Report: Wiggins Didn’t Know About Finalized Trade Until Asked About It

08.07.14 3 years ago 17 Comments
Andrew Wiggins

Andrew Wiggins (Brad Penner, USATODAY)

You’d think the Cleveland Cavaliers would notify Andrew Wiggins of an agreement with the Minnesota Timberwolves to trade him for Kevin Love. But that belief, apparently, is operating under the mistaken assumption that courtesy and basic civility exist in the world that’s kept Wiggins’ career in limbo since early July. According to ESPN’s Tim McCormick, the 19 year-old Wiggins didn’t know the Love trade was finalized until McCormick congratulated him on being dealt to Minnesota.

UPDATE: McCormick has since deleted the tweet in question. Here it is retweeted by Bleacher Report’s Benjamin Cruz:


The NBA is a business first and foremost – Wiggins even supported that notion last week before answering a series of awkwardly pointed questions about a potential Love trade in a live interview on ESPN. But that sobering fact doesn’t make this reality any less ugly.

Everyone knows the rules by now. Wiggins signed his rookie contract with Cleveland on July 24, prohibiting from being officially traded until 30 days later on August 23. The Cavs and Timberwolves had already engaged in serious discussion weeks prior to Wiggins inking his deal. This trade has been in the works since LeBron James announced his return to Cleveland on July 11 and it became apparent the four-time MVP wanted to play with Love in the ensuing days.

We’ll never know why news broke that the deal was finalized halfway between the moratorium on trading Wiggins. The Cavs and Wolves have had its structure in place for quite some time; the only potential hold-up was surely whether or not Cleveland felt comfortable sending a future first-round pick to Minnesota in addition to Wiggins and Anthony Bennett. And even if that really was a sticking point on which David Griffin and company only relented today, that still doesn’t excuse the information leaking if the players involved hadn’t been informed.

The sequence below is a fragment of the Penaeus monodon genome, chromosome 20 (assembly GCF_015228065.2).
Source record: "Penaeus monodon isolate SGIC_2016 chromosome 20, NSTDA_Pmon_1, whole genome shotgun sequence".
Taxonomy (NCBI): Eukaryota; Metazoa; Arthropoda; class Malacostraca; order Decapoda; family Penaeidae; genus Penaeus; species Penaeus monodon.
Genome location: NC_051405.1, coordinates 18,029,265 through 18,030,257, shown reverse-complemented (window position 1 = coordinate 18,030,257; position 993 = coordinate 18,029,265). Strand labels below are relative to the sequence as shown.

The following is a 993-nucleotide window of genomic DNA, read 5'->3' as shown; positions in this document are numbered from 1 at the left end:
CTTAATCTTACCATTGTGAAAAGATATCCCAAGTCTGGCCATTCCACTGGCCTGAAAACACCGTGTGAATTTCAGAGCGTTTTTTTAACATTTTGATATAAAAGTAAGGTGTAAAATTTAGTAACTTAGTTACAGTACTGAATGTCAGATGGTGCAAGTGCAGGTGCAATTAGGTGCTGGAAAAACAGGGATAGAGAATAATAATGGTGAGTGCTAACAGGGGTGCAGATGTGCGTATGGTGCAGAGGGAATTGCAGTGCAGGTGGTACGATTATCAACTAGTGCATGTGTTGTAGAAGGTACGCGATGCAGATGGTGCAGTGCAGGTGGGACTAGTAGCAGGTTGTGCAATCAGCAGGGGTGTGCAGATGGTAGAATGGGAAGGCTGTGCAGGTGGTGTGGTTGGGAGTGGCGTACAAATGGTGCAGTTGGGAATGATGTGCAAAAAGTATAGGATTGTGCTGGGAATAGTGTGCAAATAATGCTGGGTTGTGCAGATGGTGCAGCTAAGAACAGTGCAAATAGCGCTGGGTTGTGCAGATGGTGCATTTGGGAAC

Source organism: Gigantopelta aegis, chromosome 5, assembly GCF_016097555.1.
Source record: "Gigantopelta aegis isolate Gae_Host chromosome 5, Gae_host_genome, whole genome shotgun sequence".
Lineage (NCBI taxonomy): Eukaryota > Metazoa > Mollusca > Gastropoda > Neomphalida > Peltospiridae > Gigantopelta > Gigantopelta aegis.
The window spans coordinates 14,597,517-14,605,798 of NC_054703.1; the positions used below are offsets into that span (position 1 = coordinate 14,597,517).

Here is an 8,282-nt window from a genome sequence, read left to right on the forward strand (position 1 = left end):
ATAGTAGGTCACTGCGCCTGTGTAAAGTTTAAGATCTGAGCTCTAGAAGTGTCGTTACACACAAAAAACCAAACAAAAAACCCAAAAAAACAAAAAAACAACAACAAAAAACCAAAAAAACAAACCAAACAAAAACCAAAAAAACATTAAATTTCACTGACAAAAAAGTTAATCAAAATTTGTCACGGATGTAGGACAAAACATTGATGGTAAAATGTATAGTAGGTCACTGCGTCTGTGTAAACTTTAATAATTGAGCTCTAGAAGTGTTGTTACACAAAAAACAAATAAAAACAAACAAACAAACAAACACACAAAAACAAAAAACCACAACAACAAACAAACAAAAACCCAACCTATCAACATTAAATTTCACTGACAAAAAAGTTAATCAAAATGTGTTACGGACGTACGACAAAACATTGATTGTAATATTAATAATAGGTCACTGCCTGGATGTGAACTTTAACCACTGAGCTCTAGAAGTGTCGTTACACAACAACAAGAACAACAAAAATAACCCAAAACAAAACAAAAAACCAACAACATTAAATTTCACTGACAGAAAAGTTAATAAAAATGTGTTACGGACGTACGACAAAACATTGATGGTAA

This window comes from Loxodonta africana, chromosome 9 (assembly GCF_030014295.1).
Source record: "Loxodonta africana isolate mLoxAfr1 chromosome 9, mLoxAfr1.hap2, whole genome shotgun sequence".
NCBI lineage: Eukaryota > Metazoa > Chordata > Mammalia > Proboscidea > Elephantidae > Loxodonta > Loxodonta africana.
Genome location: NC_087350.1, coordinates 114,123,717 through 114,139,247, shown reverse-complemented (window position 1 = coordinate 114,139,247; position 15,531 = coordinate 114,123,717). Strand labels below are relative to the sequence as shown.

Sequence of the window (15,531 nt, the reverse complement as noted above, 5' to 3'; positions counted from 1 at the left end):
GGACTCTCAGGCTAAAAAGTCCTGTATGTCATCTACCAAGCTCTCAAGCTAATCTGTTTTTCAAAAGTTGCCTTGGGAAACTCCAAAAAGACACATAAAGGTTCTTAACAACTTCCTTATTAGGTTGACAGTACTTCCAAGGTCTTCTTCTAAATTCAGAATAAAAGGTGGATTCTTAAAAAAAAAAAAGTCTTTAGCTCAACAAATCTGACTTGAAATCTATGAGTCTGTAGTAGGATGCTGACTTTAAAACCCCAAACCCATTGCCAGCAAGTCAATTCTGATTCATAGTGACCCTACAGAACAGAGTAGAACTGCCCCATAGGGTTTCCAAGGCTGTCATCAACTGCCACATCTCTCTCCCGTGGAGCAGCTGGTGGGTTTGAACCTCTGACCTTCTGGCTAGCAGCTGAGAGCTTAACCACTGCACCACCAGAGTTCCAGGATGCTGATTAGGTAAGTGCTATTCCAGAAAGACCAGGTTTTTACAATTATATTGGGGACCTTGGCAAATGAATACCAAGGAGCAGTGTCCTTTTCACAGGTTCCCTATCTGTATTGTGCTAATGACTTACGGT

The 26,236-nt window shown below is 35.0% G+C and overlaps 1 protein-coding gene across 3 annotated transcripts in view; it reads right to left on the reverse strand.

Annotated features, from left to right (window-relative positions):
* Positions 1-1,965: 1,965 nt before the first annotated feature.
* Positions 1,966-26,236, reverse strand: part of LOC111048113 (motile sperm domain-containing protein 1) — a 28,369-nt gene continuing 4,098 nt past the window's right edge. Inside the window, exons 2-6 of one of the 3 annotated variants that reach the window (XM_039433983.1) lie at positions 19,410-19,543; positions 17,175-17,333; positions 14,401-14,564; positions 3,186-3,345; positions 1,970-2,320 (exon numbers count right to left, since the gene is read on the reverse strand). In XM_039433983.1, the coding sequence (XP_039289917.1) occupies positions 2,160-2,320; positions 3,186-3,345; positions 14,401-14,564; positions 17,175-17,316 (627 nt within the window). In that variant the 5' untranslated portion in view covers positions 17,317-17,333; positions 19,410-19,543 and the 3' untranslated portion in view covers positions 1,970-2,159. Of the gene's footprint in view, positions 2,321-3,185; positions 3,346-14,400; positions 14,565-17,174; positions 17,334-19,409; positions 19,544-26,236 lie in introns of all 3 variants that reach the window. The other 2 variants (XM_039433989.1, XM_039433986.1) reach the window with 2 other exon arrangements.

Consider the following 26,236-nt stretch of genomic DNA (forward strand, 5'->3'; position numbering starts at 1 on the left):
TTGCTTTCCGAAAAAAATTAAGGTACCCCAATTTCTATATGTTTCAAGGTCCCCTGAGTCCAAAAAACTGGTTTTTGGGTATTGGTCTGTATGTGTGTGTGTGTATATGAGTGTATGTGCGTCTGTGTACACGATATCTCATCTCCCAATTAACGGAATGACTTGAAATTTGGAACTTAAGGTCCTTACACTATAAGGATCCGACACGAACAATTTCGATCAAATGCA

Wiggins will be fine, of course. He’s notoriously grounded for a teenage phenom and both of his parents were professional athletes. Wiggins knows the pitfalls of the NBA, and is talented enough to avoid their influence long-term even if he’s simply putting on a brave face and actually being dragged down by them in the present.

But the failure of Cavaliers officials to notify Wiggins that he’s bound for Minnesota is emblematic of just how senseless it is that the moratorium to trade him is still in place. The 30-day restriction on moving newly-signed rookies is well-intentioned – it’s a corollary of the “Stepien Rule” that keeps teams from trading future first-round picks in consecutive seasons. Teams would surely find ways to work around the Stepien Rule if not for the month-long prohibition.

However, it’s only hurting the players and teams involved in this specific trade, and Wiggins is the party most affected. Love is suffering too, though. He’d likely be added to USA Basketball’s group of World Cup finalists if the trade could be officially completed. Instead, Love will be sitting at home – or working out in Cleveland – as his comrades fly to Spain to defend the FIBA gold medal he helped win in 2010.

The Love trade has become far uglier than it needs to be. That’s the bottom line here, and the Cavs’ most recent gaffe only furthers weeks of needless tension, suspense, and misinformation surrounding the talks.

We’re just glad it’s nearly over. August 23 can’t get here soon enough for all of us.

What do you think?

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